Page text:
A few years ago, my husband was in the hospital for a fairly serious procedure that required an extended stay. After the surgery, he began experiencing excruciating pain and, following a bit of work, learned that it had to do with the stitches: There had been too many and some were too tight, so the surgeon was called back in to take a look. The surgeon spotted the problem immediately and asked a nurse to bring him some scissors. Snip, snip, the tension was released and the surgeon said everything should be fine in a few hours.
Which it was, but after the surgeon was gone, my husband was left with bloody gauze, a pair of scissors and the remains of his stitches left all over his chest. We waited and didn't touch anything, thinking, "Oh, that guy is coming back or something." He didn't. I grabbed a nurse, and with a long-suffering sigh, she apologized and cleared away the remains. When we said we thought the surgeon had left everything behind because he would be coming back, she explained this is just something surgeons do. When in the operating room, there are people on hand to take care of the little things so the surgeon can concentrate on the task at hand; they tend not to give things like cleaning up a second thought, if even a first.
Brian Michael Bendis is an incredible surgeon of event storytelling, and Age of Ultron #10 leaves stitches and scissors all over the reader's chest. I can't even say I'm surprised, nor can I really confirm that this is a "bad thing." There's no value judgment here: Age of Ultron needed to get to point B, it got there after 10 issues, and point C is going to be handled by a variety of folks (including Bendis himself, but we'll get to that). In the end, I'm not exactly sure why it needed to be encased in black plastic, as the ending literally tells us to stay tuned for yet another issue (or series entirely). But I'm getting ahead of myself. Did you dare to open your sealed copy of Age of Ultron #10? Of course you did! Follow on, Dear Reader, as we talk about the skill inherent in a Bendis event and all the things that are traditionally left behind.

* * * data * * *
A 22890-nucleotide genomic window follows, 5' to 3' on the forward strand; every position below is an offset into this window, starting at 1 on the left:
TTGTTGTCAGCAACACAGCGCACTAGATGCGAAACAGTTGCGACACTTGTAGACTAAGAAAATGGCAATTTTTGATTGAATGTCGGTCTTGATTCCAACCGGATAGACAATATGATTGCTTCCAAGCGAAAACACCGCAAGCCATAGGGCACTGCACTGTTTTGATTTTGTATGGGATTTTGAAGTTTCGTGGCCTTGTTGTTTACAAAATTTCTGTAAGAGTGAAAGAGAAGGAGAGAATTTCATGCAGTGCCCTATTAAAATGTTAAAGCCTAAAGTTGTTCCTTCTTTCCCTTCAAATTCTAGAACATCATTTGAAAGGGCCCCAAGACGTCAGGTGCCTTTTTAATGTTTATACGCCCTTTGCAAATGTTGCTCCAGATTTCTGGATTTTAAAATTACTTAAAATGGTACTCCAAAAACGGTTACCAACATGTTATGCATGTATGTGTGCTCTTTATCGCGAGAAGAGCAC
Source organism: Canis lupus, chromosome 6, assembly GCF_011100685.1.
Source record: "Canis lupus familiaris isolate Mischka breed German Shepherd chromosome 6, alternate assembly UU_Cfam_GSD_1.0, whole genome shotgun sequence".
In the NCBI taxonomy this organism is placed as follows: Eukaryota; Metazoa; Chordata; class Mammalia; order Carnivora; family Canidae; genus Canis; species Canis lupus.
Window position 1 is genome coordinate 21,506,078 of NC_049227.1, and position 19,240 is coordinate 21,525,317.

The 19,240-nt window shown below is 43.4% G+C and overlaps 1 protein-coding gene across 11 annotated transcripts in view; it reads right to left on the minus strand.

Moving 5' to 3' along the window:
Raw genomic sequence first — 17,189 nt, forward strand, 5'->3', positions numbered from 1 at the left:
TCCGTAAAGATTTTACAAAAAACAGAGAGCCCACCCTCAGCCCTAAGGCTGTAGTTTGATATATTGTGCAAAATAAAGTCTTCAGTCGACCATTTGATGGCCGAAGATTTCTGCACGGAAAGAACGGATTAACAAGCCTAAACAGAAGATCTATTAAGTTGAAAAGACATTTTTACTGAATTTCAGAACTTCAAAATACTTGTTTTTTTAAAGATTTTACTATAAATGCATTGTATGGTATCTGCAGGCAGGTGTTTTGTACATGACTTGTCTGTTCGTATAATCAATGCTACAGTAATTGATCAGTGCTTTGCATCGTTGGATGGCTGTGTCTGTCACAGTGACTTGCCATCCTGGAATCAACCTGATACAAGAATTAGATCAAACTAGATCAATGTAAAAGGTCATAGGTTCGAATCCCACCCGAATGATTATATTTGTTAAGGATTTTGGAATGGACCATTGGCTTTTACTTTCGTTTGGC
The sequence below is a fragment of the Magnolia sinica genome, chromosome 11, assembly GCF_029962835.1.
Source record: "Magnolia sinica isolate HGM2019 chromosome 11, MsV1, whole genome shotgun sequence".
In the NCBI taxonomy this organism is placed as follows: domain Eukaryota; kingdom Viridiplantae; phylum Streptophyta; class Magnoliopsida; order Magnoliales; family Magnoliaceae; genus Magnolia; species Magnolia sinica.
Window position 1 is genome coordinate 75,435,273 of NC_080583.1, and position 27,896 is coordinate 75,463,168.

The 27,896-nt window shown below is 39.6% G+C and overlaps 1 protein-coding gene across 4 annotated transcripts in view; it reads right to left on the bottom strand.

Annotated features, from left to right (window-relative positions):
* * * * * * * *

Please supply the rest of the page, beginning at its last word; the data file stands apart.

WARNING: Yep, spoilers for Age of Ultron #10. Honestly, I wouldn't worry too much about knowing something that would ruin your enjoyment of the series whole, but it's up to you if you read further. Do you dare? Click on, brave soul.
The more I think about it, the more surgeon-like Bendis becomes in writing this long, eventful tentpole stories that grace us every summer. From his first one to today, he will be quick and sharp with his words to locate the problem, remove or change said problem, seal it up and then bail to play a round of golf (or simply move on to the next patient, let's be fair). In Avengers Disassembled, we had a problem of a stagnant Avengers comic; the book wasn't selling well, it had fallen into something of a rut creatively and couldn't compete with the Distinguished Competition's Justice League. Bendis grabbed a pen and introduced a major shake-up to Earth's Mightiest Heroes, the repercussions of which still last to this day. Too many mutants around thanks to Grant Morrison's wild ride? Bendis surgically struck with House of M, and "No more mutants" continues to anger our heroes (despite that edict being rewritten in a semi-Bendis-directed AvX). We needed a common enemy, old characters back on the playing field and another big shake-up to the Marvel Universe. Bam, Secret Invasion, which led to Dark Reign and beyond. Each time there's a problem, Bendis will solve it in an eight- to 10-issue story arc, and then he's out of there.